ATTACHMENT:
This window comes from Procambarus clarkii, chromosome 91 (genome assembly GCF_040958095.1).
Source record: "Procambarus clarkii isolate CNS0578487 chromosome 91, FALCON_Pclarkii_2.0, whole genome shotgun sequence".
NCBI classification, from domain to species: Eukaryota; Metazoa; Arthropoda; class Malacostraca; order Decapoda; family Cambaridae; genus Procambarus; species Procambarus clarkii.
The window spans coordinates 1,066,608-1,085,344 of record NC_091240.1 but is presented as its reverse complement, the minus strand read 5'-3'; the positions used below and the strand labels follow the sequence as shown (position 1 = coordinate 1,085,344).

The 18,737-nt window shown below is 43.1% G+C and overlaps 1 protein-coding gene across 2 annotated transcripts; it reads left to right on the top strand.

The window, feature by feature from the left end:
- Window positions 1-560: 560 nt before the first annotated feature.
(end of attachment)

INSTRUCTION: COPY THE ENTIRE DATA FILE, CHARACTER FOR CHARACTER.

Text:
This window comes from Procambarus clarkii, chromosome 91 (genome assembly GCF_040958095.1).
Source record: "Procambarus clarkii isolate CNS0578487 chromosome 91, FALCON_Pclarkii_2.0, whole genome shotgun sequence".
NCBI classification, from domain to species: Eukaryota; Metazoa; Arthropoda; class Malacostraca; order Decapoda; family Cambaridae; genus Procambarus; species Procambarus clarkii.
The window spans coordinates 1,066,608-1,085,344 of record NC_091240.1 but is presented as its reverse complement, the minus strand read 5'-3'; the positions used below and the strand labels follow the sequence as shown (position 1 = coordinate 1,085,344).

The 18,737-nt window shown below is 43.1% G+C and overlaps 1 protein-coding gene across 2 annotated transcripts; it reads left to right on the top strand.

The window, feature by feature from the left end:
- Window positions 1-560: 560 nt before the first annotated feature.